After serving in the Marine Corps and re-enlisting in the Army, Maggio served for two years with the C.I.A. in Cuba, Laos, and Vietnam.  Subsequently, he has divided his years between captaining sailing ships and working as a journalist.  Although he has not been a prolific novelist, his experiences in Southeast Asia have become the recurring point of reference in his fiction.

Although ostensibly a work of fiction, Company Man is very close to a memoir of Maggio’s experiences as an intelligence operative.  It provides a straightforward critique of the C.I.A.’s aims and methods.  The play on words in the novel’s title suggests the significant commitment required of those in the intelligence service.  But at the time the novel was published, as the last American troops were being withdrawn from Vietnam and the counterculture was entering the cultural mainstream, a phrase suggesting unquestioning commitment to any institution would immediately take on ironic overtones.  Indeed, Maggio has described his writing of the novel as a “cleansing” experience, as an act of contrition of sorts for the “dirty” operations in which he participated.

 

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Previous Posts in This Series:

 

National (In-)Security: Fifty Notable American Espionage Novels: 1-3: https://academeblog.org/2014/05/30/national-in-security-fifty-notable-american-espionage-novels-1-3/

National (In-)Security: Fifty Notable American Espionage Novels: 4-5: https://academeblog.org/2014/05/31/national-in-security-fifty-notable-american-espionage-novels-4-5/

National (In-)Security: Fifty Notable American Espionage Novels: 6-7: https://academeblog.org/2014/06/01/national-in-security-fifty-notable-american-espionage-novels-6-7/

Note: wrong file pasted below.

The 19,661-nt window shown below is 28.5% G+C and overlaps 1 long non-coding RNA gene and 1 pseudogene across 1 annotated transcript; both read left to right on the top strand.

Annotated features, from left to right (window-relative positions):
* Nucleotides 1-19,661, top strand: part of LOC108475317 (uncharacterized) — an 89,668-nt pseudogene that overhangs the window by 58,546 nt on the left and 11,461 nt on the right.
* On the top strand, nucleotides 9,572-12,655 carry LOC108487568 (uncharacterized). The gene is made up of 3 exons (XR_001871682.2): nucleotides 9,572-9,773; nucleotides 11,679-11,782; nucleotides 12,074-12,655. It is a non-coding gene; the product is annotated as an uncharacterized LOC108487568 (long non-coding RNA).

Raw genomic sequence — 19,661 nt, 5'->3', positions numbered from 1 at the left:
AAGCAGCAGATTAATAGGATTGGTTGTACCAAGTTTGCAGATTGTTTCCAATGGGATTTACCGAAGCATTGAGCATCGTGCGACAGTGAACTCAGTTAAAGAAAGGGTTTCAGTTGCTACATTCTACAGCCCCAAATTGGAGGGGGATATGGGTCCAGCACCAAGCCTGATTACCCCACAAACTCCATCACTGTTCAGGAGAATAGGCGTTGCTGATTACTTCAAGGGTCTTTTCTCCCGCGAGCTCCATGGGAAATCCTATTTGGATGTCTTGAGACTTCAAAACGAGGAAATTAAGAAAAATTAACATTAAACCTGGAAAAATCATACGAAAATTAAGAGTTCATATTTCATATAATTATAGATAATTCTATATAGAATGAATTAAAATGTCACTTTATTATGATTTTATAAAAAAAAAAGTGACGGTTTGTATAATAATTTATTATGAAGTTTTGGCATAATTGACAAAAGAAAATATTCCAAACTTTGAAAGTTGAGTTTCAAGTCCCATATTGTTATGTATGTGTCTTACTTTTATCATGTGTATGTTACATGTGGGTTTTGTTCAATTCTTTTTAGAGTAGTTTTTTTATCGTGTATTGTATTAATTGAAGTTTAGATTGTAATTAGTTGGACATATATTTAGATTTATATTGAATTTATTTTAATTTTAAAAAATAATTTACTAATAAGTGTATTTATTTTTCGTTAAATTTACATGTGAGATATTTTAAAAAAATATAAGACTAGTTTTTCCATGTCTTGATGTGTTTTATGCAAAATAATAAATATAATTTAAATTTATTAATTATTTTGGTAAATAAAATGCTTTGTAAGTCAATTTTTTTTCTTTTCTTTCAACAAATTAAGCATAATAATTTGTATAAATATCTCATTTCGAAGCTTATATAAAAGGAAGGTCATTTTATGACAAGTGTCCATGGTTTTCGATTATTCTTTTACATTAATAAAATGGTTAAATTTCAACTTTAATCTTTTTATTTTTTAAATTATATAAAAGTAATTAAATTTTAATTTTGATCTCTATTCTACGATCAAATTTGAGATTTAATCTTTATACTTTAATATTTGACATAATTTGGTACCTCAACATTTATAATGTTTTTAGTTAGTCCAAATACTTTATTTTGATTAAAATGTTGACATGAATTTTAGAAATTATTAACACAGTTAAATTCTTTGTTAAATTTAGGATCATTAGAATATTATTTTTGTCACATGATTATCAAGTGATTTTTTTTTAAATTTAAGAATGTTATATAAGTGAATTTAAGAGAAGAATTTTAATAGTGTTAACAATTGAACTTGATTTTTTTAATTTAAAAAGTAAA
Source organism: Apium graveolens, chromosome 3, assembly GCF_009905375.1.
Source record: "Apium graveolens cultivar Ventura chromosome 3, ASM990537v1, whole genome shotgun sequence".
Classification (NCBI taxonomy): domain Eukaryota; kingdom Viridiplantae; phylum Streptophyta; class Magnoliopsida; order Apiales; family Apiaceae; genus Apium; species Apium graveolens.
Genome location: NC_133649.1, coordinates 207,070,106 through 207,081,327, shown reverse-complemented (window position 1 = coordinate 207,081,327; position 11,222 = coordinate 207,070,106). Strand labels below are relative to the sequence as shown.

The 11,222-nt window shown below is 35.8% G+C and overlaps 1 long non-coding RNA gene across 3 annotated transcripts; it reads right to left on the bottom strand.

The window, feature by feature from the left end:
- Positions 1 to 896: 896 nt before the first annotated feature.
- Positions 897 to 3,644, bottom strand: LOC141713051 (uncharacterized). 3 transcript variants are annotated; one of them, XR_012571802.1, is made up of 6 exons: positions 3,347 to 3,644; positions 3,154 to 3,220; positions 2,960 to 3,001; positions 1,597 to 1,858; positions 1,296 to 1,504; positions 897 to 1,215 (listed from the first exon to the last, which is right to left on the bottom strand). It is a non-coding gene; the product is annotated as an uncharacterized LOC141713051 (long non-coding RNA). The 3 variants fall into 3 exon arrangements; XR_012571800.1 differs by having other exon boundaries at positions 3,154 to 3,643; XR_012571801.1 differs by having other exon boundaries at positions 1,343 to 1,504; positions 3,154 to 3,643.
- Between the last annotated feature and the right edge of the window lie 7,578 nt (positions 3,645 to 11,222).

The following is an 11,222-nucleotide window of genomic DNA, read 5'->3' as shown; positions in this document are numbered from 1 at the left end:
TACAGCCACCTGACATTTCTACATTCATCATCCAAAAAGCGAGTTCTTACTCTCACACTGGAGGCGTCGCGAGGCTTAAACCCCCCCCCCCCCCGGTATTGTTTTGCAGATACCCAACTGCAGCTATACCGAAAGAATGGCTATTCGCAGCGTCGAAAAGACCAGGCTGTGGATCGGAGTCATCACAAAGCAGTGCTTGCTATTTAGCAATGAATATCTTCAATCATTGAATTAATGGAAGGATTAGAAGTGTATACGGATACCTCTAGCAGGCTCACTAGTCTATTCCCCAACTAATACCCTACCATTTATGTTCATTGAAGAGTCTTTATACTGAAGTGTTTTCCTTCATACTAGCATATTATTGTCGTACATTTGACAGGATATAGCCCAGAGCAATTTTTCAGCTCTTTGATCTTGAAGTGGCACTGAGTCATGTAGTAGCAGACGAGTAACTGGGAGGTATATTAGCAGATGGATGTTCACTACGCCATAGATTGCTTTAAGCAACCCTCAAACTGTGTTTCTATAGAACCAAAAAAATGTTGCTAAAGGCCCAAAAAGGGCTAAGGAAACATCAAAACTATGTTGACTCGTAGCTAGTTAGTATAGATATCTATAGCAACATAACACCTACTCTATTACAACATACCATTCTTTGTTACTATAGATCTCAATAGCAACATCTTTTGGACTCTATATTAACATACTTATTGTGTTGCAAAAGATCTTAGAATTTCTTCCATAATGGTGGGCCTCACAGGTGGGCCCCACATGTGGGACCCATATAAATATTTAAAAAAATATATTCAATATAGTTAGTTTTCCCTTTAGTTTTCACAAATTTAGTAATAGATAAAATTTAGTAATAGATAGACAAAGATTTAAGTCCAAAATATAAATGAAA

National (In-)Security: Fifty Notable American Espionage Novels: 8-10: https://academeblog.org/2014/06/04/national-in-security-fifty-notable-american-espionage-novels-8-10/

National (In-)Security: Fifty Notable American Espionage Novels: 11-13: https://academeblog.org/2014/06/06/national-in-security-fifty-notable-american-espionage-novels-11-13/

National (In-)Security: Fifty Notable American Espionage Novels: 14-16: https://academeblog.org/2014/06/11/national-in-security-fifty-notable-american-espionage-novels-14-16/

National (In-)Security: Fifty Notable American Espionage Novels: 17-19: https://academeblog.org/2014/06/18/national-in-security-fifty-notable-american-espionage-novels-17-19/

National (In-)Security: Fifty Notable American Espionage Novels: 20-22: https://academeblog.org/2014/06/25/national-in-security-fifty-notable-american-espionage-novels-20-22/

National (In-)Security: Fifty Notable American Espionage Novels: 23-25: https://academeblog.org/2014/07/07/national-in-security-fifty-notable-american-espionage-novels-23-25/

National (In-)Security: Fifty Notable American Espionage Novels: 26-29: https://academeblog.org/2014/07/11/national-in-security-fifty-notable-american-espionage-novels-26-29/

 

27 thoughts on “National (In-)Security: Fifty Notable American Espionage Novels: 30-32.